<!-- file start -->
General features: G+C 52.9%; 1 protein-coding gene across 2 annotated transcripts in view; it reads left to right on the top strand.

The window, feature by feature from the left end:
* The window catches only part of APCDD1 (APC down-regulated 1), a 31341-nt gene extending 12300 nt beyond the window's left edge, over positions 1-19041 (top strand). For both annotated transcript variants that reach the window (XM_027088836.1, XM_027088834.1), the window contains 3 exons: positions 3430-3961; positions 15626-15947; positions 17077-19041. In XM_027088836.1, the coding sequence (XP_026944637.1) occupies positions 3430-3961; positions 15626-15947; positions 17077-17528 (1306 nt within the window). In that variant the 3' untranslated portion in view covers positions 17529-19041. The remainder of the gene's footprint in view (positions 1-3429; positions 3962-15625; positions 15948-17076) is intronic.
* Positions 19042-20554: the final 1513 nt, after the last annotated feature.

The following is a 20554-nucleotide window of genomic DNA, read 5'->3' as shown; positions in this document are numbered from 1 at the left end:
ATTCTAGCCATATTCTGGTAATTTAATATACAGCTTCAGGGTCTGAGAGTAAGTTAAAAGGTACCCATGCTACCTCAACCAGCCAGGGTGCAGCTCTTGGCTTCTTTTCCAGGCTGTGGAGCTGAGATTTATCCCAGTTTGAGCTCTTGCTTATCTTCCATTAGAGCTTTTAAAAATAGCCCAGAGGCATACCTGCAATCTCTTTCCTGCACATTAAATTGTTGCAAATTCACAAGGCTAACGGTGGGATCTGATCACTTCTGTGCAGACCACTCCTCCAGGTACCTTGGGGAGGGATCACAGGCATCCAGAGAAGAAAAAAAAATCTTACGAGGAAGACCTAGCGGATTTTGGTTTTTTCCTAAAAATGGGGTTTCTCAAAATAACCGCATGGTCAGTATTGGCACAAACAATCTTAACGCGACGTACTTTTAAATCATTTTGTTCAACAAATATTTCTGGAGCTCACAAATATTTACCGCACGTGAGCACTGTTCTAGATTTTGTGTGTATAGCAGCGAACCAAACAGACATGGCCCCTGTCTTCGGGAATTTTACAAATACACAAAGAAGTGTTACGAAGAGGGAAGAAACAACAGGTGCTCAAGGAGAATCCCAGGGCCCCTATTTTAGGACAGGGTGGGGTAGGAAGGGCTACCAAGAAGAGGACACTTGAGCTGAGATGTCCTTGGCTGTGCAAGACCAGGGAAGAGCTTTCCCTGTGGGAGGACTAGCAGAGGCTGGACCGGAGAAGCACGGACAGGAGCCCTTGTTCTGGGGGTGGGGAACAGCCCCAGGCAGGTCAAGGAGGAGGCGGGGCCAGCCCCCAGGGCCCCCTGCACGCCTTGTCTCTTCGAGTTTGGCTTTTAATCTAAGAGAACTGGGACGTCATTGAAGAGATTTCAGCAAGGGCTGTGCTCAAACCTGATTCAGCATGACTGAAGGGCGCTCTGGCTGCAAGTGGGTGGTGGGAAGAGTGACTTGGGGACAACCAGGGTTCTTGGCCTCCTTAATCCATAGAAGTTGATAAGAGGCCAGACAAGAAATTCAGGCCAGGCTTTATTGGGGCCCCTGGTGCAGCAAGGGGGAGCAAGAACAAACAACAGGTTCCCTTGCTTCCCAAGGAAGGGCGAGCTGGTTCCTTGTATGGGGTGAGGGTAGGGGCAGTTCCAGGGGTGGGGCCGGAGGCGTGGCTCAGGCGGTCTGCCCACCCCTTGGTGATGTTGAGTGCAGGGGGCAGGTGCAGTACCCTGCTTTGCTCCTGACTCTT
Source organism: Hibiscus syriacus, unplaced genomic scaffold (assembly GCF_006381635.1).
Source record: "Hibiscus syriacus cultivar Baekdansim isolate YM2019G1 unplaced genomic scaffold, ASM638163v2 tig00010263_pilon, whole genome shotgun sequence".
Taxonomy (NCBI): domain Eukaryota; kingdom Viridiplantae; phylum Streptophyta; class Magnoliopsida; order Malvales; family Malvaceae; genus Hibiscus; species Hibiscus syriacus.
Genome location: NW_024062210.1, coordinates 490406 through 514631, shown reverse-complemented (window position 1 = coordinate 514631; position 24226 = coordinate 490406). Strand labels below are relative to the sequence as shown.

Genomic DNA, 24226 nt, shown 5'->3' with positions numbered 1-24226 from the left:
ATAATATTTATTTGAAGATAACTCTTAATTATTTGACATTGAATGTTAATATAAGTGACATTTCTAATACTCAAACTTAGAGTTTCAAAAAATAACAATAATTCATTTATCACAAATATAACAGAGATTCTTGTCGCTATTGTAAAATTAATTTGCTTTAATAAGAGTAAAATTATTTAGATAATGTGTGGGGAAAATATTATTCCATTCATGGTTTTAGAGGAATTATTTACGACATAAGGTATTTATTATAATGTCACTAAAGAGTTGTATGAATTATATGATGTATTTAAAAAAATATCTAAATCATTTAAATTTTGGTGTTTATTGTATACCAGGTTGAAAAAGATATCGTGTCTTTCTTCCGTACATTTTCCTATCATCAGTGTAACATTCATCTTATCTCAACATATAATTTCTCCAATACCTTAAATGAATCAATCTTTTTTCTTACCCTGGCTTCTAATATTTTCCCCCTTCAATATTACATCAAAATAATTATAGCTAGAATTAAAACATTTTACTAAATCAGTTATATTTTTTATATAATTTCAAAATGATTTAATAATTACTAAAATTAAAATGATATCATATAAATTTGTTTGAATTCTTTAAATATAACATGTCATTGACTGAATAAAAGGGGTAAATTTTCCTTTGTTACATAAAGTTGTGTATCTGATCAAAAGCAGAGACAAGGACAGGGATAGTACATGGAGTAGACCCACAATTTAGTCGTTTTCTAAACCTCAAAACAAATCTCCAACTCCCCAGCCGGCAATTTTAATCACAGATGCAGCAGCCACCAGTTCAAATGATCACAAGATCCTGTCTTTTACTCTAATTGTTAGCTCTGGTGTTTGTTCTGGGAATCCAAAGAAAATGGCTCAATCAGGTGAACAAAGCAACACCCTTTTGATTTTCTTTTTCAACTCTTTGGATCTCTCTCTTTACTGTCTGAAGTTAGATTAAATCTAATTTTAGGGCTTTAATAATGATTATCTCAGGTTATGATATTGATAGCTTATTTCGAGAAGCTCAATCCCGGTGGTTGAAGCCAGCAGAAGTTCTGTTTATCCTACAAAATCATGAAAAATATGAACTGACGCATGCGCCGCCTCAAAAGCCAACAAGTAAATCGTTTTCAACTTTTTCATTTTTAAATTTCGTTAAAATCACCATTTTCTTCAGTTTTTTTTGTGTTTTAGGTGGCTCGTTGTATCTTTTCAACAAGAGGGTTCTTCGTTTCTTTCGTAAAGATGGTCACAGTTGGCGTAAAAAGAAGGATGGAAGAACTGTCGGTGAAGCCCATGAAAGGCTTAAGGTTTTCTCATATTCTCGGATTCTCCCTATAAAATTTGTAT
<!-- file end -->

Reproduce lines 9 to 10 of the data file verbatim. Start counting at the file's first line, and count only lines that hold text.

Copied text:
Taxonomy (NCBI): domain Eukaryota; kingdom Viridiplantae; phylum Streptophyta; class Magnoliopsida; order Malvales; family Malvaceae; genus Hibiscus; species Hibiscus syriacus.
Genome location: NW_024062210.1, coordinates 490406 through 514631, shown reverse-complemented (window position 1 = coordinate 514631; position 24226 = coordinate 490406). Strand labels below are relative to the sequence as shown.